Time-dependent inhibitors, as the name suggests, inhibit DME in a time-dependent manner, that is, inhibition becomes more pronounced with prolonged exposure. Mechanism-based inhibitors are a subset of time-dependent inhibitors, for which a benign (or unreactive) inhibitor is activated (i.e., metabolized) by the DME resulting in inactive enzyme (Fig. 5.1). The concern over MBI is that the total active enzyme is decreased and de novo synthesis of the enzyme is required to return to the original enzyme activity levels. Therefore, compared to competitive inhibitors, mechanism-based inhibitors impact enzyme activity even after the inhibitor is no longer present. In vitro, typically only the time-dependent, co-factor dependent, and concentration-dependent nature of the inhibition is determined and in most cases this is sufficient (see criteria for determining MBI).
There are two classes of MBI: quasi-irreversible and irreversible.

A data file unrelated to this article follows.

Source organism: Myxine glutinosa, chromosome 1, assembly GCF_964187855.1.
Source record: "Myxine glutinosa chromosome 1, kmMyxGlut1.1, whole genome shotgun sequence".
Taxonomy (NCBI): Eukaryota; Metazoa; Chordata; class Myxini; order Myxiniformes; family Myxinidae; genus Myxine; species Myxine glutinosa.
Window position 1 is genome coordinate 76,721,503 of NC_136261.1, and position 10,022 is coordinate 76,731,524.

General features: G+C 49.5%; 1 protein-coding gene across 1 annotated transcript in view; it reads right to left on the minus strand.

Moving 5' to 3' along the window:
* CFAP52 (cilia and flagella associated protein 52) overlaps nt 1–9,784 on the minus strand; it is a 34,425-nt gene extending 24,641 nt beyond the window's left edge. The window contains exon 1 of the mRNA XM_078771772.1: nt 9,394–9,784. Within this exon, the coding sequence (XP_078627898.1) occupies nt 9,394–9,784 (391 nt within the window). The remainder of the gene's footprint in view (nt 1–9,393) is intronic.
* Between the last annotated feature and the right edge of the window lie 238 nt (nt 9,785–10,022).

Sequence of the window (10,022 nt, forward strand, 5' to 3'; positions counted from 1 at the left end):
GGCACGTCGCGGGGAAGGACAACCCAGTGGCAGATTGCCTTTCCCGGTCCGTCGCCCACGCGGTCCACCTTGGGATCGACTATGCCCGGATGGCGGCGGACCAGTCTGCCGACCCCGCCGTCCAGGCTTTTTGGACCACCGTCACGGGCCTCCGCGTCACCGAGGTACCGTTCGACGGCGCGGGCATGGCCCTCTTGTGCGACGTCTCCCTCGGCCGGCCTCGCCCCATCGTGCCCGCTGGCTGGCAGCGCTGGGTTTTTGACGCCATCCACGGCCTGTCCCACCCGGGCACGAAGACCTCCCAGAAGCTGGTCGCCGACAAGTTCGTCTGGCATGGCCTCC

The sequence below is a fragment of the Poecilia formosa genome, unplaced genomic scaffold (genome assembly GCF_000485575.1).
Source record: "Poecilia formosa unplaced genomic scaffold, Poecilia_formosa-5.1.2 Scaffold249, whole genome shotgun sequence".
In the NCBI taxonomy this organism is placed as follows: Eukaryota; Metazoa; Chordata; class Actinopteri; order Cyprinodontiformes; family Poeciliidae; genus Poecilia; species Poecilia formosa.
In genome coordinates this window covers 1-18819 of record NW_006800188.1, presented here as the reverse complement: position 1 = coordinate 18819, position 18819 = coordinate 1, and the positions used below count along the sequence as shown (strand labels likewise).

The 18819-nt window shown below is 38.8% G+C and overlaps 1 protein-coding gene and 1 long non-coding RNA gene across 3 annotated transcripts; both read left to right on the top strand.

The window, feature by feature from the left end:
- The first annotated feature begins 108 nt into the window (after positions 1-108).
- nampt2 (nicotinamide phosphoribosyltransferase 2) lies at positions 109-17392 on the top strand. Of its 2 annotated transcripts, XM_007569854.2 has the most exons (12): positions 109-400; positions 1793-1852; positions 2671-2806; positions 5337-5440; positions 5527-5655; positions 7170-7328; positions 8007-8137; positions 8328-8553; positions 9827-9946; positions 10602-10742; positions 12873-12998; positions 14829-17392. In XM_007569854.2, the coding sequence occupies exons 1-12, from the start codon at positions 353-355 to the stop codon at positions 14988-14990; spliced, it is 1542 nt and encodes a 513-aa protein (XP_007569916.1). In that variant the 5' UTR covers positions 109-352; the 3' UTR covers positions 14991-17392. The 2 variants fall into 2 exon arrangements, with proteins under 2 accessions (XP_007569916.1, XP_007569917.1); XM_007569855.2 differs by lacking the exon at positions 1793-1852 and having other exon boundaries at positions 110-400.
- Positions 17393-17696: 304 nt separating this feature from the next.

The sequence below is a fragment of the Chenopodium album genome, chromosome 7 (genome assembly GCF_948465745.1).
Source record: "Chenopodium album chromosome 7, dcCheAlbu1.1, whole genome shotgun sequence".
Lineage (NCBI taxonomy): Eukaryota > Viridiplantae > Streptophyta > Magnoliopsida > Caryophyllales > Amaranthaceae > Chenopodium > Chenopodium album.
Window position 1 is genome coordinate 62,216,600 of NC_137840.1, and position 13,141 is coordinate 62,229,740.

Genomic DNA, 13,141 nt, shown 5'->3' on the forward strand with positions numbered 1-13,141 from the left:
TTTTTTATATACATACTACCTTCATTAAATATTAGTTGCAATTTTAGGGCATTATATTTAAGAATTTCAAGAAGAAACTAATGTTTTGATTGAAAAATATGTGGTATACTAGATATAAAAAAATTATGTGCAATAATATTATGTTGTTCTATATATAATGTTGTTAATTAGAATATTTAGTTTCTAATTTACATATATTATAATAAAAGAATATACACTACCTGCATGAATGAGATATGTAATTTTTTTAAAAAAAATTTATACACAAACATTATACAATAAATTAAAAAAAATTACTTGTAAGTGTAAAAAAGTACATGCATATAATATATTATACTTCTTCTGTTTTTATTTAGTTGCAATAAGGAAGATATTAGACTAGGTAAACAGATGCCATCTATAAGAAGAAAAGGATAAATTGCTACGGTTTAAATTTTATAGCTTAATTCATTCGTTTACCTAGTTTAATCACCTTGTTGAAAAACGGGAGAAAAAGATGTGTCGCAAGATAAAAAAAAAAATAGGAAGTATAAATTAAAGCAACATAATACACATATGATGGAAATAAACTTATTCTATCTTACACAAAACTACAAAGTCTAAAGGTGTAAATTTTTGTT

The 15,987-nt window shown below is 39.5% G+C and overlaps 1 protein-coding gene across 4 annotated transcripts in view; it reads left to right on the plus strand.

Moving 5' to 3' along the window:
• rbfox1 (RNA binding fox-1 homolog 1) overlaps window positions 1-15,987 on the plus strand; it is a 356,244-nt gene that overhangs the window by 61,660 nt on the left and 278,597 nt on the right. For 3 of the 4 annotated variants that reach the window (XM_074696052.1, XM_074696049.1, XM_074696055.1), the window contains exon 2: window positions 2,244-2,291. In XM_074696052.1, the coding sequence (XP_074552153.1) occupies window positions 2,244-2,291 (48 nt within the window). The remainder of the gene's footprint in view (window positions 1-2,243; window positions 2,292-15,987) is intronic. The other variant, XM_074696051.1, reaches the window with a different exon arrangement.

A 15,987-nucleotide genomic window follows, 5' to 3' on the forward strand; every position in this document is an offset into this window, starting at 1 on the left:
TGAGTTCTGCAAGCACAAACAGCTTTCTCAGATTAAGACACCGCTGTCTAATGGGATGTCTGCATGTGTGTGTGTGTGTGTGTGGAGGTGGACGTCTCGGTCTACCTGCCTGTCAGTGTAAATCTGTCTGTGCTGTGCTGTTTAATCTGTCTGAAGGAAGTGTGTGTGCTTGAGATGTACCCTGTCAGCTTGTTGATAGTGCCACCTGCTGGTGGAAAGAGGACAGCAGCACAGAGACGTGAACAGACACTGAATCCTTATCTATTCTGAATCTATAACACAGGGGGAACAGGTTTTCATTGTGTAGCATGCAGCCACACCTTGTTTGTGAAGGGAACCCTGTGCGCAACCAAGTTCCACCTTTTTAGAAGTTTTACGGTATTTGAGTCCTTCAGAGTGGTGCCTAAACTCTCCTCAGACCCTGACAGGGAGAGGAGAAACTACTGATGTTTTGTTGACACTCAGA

1. In quasi-irreversible inhibition, a metabolite is formed that does not easily leave the active site of the enzyme, forming a metabolic intermediate complex (MIC) and temporarily disabling the enzyme. For example, the amino groups in eryth-romycin and troleandomycin are oxidized by CYP3A to form nitroso groups that coordinate to the iron, thus forming an MIC.
2. in irreversible inhibition, the substrate covalently binds to the enzyme or heme alkylation.
Moieties that could lead to MBI include, but are not limited to, methylenedioxy and alkenes, acetylenes, thiophenes, furans, and alkylamines. The formation of quinone methides also could lead to MBI (see the bioactivation section in Chap. 6).
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